Saturday was the night of the big close moon and yesterday was the day of the wide blue sky. So maybe today, with snow falling again, it makes sense to see the weekend for what it was: a window of.. can I call it clarity after that crazy week I put in last week?
My friend Bobbie tells me I should stay away from all ‘screens’ one day a week and I actually did sort of do that this past weekend. I took a lot of pictures and read sections of the five or six books I’ve got going and fretted about the fact that we’re bombing another country. What I didn’t do is remain chained to my laptop, beaming my faint message like E.T. out to the vast and empty skies.
We had driven to our summer place partly to get out of the way of our new housemates as they settled in at our house – it seemed the kind thing to do – and it was beneficial to us as well. Certainly seeing that moon rise over a lake would clear anyone’s vision.
I’m working hard at figuring out why I pack so much ‘doing’ into my days and will report on that once I’m done. But at 11 last night when I turned out my light and saw the glow from that nice fat moon, a poem came into my mind. Mary Oliver’s “The Moths” which I copy here as if it were prose. Read it aloud in as fast and breathless a way possible and see if you don’t identify with the speaker at all. I know I do:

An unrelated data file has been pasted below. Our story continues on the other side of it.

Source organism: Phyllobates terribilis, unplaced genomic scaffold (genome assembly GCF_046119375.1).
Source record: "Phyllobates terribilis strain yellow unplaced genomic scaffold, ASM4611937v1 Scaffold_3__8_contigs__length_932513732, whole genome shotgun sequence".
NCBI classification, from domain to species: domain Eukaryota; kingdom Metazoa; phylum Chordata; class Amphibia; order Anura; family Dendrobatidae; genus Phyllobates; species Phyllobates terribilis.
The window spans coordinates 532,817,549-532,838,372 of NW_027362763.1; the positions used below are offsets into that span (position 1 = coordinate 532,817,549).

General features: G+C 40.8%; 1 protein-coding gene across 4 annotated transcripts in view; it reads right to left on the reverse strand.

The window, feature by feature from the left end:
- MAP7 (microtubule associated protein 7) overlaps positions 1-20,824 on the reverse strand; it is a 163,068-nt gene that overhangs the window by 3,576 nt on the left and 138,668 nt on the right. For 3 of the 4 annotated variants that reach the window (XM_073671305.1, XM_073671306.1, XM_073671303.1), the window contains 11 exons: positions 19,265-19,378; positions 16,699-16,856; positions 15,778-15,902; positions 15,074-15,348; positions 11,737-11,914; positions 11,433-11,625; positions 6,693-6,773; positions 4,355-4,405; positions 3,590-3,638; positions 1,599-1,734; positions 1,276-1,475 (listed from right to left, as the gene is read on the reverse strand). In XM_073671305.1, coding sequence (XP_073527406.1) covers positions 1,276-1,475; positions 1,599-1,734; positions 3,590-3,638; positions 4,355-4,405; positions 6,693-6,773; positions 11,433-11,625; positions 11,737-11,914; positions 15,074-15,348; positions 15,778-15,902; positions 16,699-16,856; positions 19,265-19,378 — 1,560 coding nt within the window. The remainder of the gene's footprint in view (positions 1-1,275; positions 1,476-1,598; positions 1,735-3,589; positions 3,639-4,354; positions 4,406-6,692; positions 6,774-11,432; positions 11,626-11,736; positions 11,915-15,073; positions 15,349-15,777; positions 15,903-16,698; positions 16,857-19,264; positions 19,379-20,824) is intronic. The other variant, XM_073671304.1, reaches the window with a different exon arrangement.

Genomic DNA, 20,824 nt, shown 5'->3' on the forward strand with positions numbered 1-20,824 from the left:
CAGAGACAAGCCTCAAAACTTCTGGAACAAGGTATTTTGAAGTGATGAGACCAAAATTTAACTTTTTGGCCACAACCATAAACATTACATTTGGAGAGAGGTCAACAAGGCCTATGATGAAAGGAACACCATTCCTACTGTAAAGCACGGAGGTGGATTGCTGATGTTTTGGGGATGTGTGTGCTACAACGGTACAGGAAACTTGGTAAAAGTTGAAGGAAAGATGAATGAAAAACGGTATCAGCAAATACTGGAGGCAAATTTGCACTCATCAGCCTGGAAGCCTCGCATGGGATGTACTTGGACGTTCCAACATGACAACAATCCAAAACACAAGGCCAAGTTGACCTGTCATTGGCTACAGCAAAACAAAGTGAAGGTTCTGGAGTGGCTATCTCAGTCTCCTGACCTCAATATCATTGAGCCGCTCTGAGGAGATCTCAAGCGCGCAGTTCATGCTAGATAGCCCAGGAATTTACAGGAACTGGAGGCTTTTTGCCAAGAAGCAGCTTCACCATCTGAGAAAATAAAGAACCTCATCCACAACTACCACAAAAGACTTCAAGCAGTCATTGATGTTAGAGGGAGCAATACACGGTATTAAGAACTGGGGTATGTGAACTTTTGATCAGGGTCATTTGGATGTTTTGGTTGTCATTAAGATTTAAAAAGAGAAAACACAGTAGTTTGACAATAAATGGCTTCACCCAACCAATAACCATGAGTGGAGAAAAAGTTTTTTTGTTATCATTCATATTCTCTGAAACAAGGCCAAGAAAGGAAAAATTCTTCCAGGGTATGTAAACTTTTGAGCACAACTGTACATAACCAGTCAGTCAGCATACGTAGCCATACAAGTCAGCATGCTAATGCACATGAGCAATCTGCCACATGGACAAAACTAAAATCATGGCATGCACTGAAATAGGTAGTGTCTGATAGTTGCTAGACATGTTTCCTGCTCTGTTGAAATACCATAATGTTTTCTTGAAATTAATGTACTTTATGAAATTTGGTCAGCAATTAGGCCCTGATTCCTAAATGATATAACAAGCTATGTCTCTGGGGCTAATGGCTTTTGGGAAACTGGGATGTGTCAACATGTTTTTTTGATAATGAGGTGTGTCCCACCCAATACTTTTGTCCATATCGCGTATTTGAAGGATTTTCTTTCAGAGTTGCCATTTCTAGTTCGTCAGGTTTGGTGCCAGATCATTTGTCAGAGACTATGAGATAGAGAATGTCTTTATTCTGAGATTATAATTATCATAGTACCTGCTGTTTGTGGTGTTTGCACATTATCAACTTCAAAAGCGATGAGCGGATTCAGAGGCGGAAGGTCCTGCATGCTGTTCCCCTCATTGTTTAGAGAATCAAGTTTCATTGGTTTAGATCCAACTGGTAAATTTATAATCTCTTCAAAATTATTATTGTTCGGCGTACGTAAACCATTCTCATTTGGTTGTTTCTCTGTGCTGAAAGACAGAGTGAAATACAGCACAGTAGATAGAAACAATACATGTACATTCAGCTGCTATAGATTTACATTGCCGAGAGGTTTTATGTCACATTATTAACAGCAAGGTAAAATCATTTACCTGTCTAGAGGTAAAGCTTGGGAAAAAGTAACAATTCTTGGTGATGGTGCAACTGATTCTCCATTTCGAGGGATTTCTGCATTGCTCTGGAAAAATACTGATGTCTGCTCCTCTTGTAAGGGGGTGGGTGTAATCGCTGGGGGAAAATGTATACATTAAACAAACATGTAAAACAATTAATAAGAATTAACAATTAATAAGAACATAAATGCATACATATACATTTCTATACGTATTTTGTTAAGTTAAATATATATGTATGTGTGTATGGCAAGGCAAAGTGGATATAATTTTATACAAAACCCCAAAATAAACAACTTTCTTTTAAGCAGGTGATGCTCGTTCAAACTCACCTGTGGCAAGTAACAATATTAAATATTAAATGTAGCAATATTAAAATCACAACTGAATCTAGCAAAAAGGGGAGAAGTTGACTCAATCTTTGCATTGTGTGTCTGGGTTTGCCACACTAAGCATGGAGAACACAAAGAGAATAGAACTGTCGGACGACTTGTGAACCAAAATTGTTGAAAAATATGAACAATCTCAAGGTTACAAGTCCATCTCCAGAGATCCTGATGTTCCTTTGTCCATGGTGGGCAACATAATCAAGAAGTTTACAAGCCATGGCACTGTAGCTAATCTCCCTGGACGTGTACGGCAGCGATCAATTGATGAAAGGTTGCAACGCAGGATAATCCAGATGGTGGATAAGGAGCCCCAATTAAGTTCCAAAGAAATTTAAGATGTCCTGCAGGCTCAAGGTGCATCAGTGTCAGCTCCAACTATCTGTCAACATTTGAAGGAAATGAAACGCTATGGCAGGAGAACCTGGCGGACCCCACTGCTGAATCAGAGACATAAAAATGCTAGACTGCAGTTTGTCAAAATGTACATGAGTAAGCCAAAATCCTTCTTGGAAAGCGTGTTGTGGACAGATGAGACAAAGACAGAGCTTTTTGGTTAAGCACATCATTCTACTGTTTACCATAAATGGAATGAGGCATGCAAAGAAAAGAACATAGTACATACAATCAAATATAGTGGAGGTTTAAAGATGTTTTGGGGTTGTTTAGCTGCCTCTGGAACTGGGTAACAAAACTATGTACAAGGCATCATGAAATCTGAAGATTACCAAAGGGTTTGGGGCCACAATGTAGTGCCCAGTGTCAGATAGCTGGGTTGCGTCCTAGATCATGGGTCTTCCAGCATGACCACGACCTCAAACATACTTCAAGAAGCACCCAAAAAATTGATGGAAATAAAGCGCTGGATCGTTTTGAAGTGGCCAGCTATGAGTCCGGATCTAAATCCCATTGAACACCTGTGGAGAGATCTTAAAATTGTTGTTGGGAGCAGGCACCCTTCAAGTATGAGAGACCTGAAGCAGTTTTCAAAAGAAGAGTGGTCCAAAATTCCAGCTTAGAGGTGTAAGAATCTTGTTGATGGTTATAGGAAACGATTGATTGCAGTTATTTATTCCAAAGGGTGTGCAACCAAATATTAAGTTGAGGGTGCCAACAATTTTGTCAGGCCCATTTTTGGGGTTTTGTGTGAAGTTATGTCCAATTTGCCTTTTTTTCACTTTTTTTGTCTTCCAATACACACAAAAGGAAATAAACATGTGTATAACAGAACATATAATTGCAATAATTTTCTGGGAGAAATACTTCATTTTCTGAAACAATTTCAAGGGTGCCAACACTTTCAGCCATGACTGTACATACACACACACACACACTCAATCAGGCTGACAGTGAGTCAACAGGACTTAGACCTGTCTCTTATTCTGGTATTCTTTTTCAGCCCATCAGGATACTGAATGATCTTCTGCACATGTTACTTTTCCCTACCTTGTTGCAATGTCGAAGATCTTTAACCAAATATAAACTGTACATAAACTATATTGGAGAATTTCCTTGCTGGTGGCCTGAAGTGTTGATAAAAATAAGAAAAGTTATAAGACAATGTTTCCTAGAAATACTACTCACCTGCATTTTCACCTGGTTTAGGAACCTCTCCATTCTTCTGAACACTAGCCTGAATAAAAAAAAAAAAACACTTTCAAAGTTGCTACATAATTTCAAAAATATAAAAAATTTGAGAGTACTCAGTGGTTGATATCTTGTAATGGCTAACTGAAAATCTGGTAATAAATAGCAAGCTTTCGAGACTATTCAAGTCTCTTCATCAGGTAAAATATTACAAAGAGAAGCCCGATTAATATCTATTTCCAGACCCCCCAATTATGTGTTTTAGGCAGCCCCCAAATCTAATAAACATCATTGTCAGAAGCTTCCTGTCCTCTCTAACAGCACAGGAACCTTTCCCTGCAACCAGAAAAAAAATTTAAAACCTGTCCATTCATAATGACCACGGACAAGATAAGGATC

There’s a kind of white moth, I don’t know what kind, that glimmers, it does, in the daylight, in mid-May in the forest, just as the pink moccasin flowers are rising. If you notice anything, it leads you to notice more and more. And anyway I was so full of energy. I was always running around, looking at this and that. If I stopped, the pain was unbearable, If I stopped and thought, maybe the world can’t be saved, The pain was unbearable. Finally, I had noticed enough. All around me in the forest the white moths floated. How long do they live, fluttering in and out of the shadows? ‘You aren’t much’, I said one day to my reflection in a green pond, and grinned. The wings of the moths catch the sunlight and burn so brightly, At night, sometimes, they slip between the pink lobes of the moccasin flowers and lie there until dawn, motionless in those dark halls of honey.
Rushing around or sitting motionless, we can all be glad of this: spring began last night and even the coldest, thickest ice is cashing in its chips s and starting to liquidate.